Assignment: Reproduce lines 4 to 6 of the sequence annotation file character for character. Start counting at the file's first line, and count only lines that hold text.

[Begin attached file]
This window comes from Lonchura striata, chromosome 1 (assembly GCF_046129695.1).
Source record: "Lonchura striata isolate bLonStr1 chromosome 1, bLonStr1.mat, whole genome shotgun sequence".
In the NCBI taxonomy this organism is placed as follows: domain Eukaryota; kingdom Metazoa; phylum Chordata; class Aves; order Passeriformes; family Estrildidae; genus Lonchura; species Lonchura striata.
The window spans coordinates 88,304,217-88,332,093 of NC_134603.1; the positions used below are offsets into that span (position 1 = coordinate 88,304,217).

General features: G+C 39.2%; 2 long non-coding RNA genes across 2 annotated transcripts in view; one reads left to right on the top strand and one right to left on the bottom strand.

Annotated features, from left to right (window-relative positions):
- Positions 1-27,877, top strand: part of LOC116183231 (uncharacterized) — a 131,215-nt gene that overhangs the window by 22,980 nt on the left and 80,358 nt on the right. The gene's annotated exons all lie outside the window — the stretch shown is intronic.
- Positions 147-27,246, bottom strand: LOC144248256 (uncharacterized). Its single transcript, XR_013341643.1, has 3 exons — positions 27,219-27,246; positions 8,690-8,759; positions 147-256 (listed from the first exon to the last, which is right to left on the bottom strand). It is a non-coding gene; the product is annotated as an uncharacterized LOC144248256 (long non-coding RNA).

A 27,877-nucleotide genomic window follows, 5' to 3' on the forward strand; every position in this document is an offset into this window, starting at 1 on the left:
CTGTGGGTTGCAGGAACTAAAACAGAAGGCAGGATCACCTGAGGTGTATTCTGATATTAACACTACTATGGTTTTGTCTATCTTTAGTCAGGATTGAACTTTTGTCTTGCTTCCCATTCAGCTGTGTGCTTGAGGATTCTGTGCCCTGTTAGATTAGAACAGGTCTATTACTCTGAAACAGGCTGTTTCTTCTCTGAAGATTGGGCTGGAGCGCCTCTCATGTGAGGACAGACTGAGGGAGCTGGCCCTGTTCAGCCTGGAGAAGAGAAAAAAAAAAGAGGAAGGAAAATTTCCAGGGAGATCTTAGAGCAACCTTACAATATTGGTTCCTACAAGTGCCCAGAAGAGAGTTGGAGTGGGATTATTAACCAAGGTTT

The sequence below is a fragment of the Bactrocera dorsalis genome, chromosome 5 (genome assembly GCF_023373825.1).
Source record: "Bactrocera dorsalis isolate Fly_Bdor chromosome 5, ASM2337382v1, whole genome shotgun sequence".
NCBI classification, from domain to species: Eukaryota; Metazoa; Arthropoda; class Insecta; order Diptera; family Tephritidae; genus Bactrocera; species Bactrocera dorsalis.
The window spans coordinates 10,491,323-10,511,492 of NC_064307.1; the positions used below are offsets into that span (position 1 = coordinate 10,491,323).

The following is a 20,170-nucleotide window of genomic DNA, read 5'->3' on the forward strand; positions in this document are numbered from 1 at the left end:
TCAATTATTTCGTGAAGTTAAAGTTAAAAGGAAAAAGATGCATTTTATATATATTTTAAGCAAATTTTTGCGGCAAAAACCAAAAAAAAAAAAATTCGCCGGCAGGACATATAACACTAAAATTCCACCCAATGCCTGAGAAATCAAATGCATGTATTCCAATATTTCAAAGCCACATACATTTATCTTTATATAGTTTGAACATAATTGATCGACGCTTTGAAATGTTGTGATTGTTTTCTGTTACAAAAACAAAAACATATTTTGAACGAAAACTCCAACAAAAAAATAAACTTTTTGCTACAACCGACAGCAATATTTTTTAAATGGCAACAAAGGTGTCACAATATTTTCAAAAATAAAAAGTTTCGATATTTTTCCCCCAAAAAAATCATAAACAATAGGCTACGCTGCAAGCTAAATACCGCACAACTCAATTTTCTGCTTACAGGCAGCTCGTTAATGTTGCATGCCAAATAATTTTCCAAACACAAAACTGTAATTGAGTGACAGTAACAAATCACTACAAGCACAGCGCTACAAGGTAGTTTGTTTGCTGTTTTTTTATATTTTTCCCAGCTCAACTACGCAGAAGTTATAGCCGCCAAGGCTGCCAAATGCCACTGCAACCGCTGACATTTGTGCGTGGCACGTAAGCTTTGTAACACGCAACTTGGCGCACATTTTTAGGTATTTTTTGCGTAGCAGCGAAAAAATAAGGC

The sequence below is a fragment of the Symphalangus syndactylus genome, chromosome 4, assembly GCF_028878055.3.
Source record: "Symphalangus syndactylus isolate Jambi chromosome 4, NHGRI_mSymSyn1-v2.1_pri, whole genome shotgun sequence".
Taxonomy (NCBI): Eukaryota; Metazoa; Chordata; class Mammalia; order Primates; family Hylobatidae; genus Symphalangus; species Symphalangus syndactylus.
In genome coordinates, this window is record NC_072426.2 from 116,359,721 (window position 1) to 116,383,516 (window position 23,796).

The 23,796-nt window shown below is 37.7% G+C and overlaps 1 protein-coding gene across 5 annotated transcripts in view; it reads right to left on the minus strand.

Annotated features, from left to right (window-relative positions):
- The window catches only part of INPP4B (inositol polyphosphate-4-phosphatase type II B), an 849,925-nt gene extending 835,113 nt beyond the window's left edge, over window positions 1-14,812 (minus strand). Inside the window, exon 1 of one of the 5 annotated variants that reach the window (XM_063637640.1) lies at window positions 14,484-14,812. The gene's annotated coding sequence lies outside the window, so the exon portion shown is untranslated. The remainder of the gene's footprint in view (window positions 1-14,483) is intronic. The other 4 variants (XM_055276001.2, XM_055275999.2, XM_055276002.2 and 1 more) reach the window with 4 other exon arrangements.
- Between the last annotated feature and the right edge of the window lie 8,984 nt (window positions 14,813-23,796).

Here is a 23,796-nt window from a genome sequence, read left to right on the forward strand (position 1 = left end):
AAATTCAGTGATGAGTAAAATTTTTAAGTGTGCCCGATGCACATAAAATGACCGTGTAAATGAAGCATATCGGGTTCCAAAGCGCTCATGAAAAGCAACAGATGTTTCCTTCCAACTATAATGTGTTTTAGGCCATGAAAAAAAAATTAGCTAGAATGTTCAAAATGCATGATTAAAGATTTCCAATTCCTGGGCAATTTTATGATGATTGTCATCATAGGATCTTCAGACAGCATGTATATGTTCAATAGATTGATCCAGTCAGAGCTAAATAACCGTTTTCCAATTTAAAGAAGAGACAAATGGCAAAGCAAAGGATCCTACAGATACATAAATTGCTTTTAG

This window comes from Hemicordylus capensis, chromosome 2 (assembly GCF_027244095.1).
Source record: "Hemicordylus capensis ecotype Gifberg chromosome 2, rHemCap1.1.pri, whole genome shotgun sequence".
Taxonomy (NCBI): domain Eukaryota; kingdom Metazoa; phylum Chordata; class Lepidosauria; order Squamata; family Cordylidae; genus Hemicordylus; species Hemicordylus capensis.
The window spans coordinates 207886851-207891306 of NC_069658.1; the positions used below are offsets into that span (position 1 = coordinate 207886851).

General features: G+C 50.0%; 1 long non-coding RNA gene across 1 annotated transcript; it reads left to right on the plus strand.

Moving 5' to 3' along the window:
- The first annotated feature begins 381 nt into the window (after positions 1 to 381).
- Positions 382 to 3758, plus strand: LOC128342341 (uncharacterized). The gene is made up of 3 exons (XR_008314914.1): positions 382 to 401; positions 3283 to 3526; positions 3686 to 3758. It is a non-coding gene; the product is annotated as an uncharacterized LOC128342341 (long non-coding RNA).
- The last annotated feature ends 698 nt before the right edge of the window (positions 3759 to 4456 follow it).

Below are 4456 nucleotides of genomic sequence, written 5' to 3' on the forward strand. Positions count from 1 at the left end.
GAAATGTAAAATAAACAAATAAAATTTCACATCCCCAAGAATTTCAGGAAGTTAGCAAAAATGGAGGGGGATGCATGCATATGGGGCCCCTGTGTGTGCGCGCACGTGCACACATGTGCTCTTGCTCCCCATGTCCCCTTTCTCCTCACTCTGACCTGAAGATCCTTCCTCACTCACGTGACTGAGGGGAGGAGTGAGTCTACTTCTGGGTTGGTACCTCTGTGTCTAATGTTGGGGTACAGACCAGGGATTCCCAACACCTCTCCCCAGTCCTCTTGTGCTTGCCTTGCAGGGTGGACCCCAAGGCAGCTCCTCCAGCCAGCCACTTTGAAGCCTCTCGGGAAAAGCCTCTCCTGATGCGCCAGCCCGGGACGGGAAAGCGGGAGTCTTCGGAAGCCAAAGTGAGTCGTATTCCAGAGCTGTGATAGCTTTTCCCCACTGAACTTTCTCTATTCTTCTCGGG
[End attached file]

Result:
The window spans coordinates 88,304,217-88,332,093 of NC_134603.1; the positions used below are offsets into that span (position 1 = coordinate 88,304,217).

General features: G+C 39.2%; 2 long non-coding RNA genes across 2 annotated transcripts in view; one reads left to right on the top strand and one right to left on the bottom strand.

Annotated features, from left to right (window-relative positions):